Still riding the wave from an unreal night on her home island back in December, Hawaii’s “Pineapple Princess” is set to once again defend her women’s flyweight world title.
Ilima-Lei “The Ilimanator” Macfarlane (9-0) will defend her belt against Veta Arteaga (5-2) in the co-main event at Bellator 220 on Saturday in San Jose, Calif.
In Saturday’s Bellator main event, welterweight champion Rory MacDonald (20-5) will defend his title against Jon Fitch (31-7-1, 1 no contest). The bouts will be broadcasted via streaming service DAZN.
Macfarlane last defended her belt in the main event at Bellator 213, defeating Valérie Létourneau via submission on Dec. 15 at the Neal S. Blaisdell Center in Honolulu.
Macfarlane, who now resides in San Diego, will not only put her belt on the line but will also vie for a perfect 10-0 in her pro fight career.
Before she makes her return to the cage, TGI had the chance to chat with Macfarlane.
You last fought in December in Honolulu. Have you settled down since then, or are you still feeling the high from that event?
Oh, man. I feel like I’m going to feel that high for the rest of my life, honestly. It’s still super-fresh, especially in preparation for this upcoming fight. Everybody is still talking about Bellator Hawaii. Yeah, I’m still recovering from it.
When you look back on it, what are some things you remember about that night?
Just the unity you felt that night and the mana you felt in the Blaisdell is for sure what I remember the most. That walk-out was insane. And then the moment that I won and everybody stood on their feet, like, those moments are indescribable. Just feeling all the love from that entire arena was insane.
I feel there’s this kind of renaissance with Hawaiian fighters. There’s yourself, UFC featherweight champion Max Holloway and ONE Championship women’s atomweight champion Angela Lee. Do you agree?
Yeah, absolutely. I think there’s also this camaraderie amongst us. We support each other no matter what organization you fight for. We have this bond with each other and this unity, and I love it. And, yeah, we do have this thought like, we’re some of the most dominating fighters in the industry right now. The fact that we have three champions in what I consider the three top promotions in the world speaks volumes of how impressive our Hawaii talent is. I’m really grateful to be part of that.
Is another Bellator Hawaii event being considered?
Well, I’ve definitely heard rumors. Of course, Bellator is really good at keeping things a surprise for me. They always do this to me. Yeah, I’ve definitely heard rumors that they want to come back. To be honest, I don’t see why they wouldn’t want to come back. Bellator Hawaii was such a success. Crossing my fingers that it will happen, and we’ll wait and see.
So, what can you tell us about your next fight and your upcoming opponent?
She’s actually the most aggressive opponent that I’ve been matched up against. She’s super in your face, comes forward constantly. Just constant forward pressure. She’s also not scared, man. She’s a full-on brawler. She’s not scared about the bright lights. She’s not scared about her opponent. Even if she’s split open bleeding, she doesn’t care. She’s a little pit bull.
I think that makes it a really exciting matchup. But also, a part of me thinks that she’s not going to come out guns blazing like she normally does because that would leave her open for the takedown. Everybody knows I have a really solid ground game. That’s my turf. Once it hits the ground, that’s where I’m going to finish you. To prevent that, I think she might be a little tentative. Or, I could be totally wrong and she comes out and tries to knock my head off. We shall see.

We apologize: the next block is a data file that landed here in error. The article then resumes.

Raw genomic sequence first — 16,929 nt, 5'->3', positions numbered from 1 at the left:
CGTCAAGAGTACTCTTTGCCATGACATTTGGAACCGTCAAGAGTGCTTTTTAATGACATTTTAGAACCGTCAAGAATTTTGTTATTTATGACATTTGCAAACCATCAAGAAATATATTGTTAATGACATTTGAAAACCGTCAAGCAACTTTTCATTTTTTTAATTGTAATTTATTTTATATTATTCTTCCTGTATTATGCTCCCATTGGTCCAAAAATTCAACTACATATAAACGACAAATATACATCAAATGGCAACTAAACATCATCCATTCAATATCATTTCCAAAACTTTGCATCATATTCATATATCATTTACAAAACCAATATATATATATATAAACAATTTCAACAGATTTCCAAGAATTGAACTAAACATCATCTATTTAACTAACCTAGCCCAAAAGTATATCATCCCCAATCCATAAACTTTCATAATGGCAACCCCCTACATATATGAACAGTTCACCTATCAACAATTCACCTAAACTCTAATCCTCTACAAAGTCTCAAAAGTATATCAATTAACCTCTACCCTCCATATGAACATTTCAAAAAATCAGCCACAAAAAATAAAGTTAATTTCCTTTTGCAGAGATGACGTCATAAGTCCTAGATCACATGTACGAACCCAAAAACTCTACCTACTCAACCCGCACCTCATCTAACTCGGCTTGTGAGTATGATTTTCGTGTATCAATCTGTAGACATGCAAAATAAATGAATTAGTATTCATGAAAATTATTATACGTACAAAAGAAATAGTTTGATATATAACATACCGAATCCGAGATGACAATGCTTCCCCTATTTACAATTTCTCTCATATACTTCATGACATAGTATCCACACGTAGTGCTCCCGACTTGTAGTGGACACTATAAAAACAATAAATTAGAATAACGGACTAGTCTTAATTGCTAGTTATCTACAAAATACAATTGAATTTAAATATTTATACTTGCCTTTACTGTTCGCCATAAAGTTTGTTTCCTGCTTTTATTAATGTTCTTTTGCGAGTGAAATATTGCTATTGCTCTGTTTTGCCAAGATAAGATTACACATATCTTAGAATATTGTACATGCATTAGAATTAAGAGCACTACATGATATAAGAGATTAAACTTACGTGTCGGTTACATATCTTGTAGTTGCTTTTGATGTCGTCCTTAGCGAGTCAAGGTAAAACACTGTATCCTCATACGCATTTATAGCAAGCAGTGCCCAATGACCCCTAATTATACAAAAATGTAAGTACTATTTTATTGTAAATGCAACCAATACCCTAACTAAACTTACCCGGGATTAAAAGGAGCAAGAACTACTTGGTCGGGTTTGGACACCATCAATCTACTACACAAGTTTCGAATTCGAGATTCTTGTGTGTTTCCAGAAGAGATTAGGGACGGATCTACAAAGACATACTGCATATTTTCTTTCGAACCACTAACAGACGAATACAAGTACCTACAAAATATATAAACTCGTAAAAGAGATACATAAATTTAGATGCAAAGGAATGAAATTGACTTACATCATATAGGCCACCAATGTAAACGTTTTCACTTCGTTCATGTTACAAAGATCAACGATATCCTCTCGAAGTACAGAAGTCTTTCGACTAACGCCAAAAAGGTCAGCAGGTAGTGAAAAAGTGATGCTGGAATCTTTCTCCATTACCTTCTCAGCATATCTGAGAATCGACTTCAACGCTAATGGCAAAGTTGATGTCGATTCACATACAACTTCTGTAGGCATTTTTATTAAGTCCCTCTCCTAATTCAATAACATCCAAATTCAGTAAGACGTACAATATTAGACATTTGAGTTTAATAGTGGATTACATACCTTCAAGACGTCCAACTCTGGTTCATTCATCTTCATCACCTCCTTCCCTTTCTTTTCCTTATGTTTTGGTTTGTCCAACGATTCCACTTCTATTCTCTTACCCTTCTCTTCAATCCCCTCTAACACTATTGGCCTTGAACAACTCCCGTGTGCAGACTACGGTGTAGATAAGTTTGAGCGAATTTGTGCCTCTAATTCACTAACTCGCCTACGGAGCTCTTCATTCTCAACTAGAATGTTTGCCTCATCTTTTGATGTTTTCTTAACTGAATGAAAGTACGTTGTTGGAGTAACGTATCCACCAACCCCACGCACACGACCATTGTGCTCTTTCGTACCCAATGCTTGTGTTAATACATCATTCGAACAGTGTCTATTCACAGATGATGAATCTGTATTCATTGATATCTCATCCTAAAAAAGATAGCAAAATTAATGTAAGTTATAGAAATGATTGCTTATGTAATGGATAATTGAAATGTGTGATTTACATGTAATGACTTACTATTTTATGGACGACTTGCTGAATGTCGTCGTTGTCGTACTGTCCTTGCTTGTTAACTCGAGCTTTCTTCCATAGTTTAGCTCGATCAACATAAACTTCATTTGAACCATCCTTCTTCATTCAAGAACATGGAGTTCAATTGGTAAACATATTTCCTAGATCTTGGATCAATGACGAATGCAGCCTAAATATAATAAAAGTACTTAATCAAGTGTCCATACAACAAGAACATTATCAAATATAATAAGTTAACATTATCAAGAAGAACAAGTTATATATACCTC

Going for 10-0, is that something significant to you?
Yeah. I mean, I truly didn’t even think about that until someone was like, “You could be 10-0, and then 10th Planet Jiu-Jitsu,” which is my jiu-jitsu school. Yeah, I don’t know. I never really thought about that. Numbers don’t really phase me a lot. Rankings don’t really phase me. I’m kind of just like a “one fight at a time” type of person. But obviously, I want to stay undefeated. Remaining undefeated means more money — mo money, mo problems. Yeah, I would like to keep that zero in the loss column.
Is there anything else you’d like to say?
I’d like give a little plug. I have a scholarship right now. It’s called the “Ilimanator Scholarship.” I created it after I won my belt with my win bonus money. It’s a scholarship for young native girls. They could be Native Hawaiian, Native American, Native Alaskan, any type of indigenous. It’s for girls 12 to 18. It provides them with travel opportunities, cultural enrichment and educational programs. We do programs in Panama, San Diego, Hawaii and Jamaica. If you know any native girls who would like to apply, you can find out more information at nativelikewater.org, or you can type in “Ilimanator Scholarship.”
The reason I created this scholarship was because typically, native women and girls face the highest rates of violence out of any demographic. So, I just want to create travel opportunities, get them off the reservation or off the island, show them that they can do anything they want. Like, see all these strong women in the cage fighting. Give them these opportunities that they wouldn’t have otherwise.
Really cool scholarship story. My sponsor, Aloha Aina Poi Company, they are out in Waimea. They have a lo‘i out there. They’re an amazing nonprofit organization. Anyway, they decided that they are going to match my scholarship. They are donating a scholarship that’s going to go specifically to a Kauai resident.
Nick Celario, sports writer, can be reached at 245-0437 or firstname.lastname@example.org.